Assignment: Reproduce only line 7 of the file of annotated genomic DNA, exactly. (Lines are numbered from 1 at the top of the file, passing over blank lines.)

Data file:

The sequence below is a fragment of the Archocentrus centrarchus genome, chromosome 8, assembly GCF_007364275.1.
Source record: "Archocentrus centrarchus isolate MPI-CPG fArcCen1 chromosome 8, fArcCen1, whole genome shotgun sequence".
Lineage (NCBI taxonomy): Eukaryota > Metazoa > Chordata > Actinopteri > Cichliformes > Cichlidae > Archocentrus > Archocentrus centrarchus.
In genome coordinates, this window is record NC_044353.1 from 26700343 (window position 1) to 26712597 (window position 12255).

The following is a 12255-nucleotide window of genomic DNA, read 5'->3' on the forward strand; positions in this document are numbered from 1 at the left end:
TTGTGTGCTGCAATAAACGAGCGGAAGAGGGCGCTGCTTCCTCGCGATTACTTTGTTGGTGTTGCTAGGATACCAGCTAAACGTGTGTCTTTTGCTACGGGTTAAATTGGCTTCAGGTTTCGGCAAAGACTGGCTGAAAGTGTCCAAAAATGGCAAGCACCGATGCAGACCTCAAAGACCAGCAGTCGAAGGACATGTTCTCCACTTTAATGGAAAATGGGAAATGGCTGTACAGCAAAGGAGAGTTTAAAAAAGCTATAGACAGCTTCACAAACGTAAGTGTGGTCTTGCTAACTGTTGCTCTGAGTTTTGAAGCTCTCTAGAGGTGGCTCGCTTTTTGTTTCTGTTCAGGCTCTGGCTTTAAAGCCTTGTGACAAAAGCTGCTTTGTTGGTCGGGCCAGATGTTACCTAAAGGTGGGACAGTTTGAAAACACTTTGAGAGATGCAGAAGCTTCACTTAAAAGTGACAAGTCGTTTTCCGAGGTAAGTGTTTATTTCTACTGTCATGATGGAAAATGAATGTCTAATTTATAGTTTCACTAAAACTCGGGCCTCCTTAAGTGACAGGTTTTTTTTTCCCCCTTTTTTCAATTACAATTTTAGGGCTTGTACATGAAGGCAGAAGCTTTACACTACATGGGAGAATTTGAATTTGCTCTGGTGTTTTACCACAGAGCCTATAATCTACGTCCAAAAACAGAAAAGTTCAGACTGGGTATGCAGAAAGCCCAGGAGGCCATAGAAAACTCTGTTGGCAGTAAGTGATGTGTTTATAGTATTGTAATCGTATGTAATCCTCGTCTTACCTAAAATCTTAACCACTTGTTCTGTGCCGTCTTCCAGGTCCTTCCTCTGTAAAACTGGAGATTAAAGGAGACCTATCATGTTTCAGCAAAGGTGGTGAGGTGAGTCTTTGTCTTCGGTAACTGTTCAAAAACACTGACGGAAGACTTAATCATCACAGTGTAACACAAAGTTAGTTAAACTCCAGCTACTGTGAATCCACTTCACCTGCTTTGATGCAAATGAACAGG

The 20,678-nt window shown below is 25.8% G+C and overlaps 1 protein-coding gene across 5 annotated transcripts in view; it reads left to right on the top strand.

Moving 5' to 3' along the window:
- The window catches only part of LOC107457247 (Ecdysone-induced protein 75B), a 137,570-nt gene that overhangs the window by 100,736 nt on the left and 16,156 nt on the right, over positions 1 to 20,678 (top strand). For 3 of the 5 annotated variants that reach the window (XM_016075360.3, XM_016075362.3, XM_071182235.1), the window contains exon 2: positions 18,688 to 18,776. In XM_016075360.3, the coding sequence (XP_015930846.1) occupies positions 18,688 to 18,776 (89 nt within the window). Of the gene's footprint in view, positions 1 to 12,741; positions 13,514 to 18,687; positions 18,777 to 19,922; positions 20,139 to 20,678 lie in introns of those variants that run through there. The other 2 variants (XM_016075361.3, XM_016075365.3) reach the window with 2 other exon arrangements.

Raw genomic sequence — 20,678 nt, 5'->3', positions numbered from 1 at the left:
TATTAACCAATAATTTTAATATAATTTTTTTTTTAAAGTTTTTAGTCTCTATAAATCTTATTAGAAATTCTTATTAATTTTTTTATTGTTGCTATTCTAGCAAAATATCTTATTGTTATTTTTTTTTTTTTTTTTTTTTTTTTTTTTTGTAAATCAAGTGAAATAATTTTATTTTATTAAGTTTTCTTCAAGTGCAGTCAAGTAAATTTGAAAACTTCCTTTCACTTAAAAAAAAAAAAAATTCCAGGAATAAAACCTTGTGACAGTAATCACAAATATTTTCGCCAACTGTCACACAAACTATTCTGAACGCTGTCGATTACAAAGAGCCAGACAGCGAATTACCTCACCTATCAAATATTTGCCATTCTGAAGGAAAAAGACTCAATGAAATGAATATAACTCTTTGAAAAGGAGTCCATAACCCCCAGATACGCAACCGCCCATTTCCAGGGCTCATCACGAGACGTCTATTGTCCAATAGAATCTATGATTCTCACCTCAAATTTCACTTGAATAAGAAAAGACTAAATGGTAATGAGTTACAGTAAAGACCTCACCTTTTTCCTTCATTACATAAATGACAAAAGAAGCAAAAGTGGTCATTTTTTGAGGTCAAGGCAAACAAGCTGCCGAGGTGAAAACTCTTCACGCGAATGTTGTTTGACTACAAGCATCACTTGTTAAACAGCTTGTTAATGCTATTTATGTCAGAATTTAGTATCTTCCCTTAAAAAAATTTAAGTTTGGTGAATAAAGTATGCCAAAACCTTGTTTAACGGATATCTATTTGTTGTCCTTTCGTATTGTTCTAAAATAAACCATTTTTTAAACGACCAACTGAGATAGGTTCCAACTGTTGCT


The 20,678-nt window shown below is 25.8% G+C and overlaps 1 protein-coding gene across 5 annotated transcripts in view; it reads left to right on the top strand.